Financial Technology Trends in 2019

Global Banking and Finance Review Magazine, features an in-depth discussion of 2019 financial technology trends by Cliff Moyce, Chairman of Advisory Board at DataArt. Moyce emphasizes enhanced process automation, advanced data management methodologies, further implementations of the blockchain, machine learning and deep learning as well as rapid adoption of open banking and fintech.

“Just one of the technologies (Blockchain) applied to one of the highest frequency processes in the industry (settlements) can remove 99% of effort and cost and eliminate the need for another expensive process (reconciliations).” 

“One technology trend that has been over-arching the industry since the 1970’s is increased automation...However, we cannot ignore all of the manual actions, decision points and paper documents that remain, let alone the high error rates, need for manual reconciliations and unnecessary costs that come with manual working. Even when processes have been automated previously, they are often clunky and disjointed (from other processes) and can now be made slicker by using new approaches and technologies.”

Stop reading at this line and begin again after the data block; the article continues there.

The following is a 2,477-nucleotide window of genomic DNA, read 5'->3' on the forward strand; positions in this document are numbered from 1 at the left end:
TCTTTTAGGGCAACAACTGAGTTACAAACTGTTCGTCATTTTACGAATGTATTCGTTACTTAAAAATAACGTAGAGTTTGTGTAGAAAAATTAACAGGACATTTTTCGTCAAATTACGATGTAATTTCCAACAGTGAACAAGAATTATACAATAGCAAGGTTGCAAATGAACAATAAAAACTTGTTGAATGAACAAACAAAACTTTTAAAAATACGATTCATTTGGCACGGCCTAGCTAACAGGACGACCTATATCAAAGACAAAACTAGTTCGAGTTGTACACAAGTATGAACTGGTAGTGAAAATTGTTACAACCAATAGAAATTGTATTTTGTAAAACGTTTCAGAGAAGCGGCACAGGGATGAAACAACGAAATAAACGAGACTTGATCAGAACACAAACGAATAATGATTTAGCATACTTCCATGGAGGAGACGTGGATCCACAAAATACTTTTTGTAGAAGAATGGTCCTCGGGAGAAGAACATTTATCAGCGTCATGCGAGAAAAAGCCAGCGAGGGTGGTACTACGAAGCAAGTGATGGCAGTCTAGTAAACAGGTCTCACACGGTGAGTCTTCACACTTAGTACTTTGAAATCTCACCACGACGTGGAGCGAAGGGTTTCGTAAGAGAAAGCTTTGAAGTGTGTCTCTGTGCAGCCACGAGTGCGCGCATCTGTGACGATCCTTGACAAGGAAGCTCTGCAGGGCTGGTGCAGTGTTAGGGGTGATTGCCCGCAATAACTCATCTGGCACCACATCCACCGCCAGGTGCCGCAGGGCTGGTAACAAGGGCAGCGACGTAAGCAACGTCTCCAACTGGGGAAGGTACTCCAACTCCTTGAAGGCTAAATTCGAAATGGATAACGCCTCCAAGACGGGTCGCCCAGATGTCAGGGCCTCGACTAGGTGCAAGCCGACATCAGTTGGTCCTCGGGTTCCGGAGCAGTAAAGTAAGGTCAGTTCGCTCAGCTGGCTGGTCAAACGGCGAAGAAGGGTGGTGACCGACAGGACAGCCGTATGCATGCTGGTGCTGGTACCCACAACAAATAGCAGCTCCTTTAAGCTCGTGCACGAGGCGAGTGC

“It is not optional, as financial institutions simply won’t be able to meet their obligations and satisfy expectations in coming years without it. Eg GDPR compliance; regulatory reporting; security and data protection. Therefore, the easiest thing to predict for 2019 is increased and better automation. Technologies that will play an increasing role in automation in the future are AI, Blockchain, Big Data, Cloud, and a suite of AI powered data management tools.” 

“ML is often used when automating repetitive tasks and processes where decision points make automatic software adaptation (‘learning’) an important aid to productivity and quality. To the use-case list above will increasingly be added ‘loan and insurance underwriting’ as these will possibly see the fastest growth of ML use in 2019. By adopting ML, lenders and insurance companies will realise significant improvements in productivity as manual effort reduces, quality improves, errors diminish, and costs are reduced.” 

“As well as increasing the scope and power of models and analytics for planning and decision making, DL also facilitates automation generally. Eg including images in automotive claims handling and analysing them using DL overcomes one of the main barriers to fully automating the process. From an analysis, decision making, processing and planning perceptive, the addition of unstructured data into the world of corporate analytics means a huge increase in the power of models.”

View original article (page 26-29) or download PDF.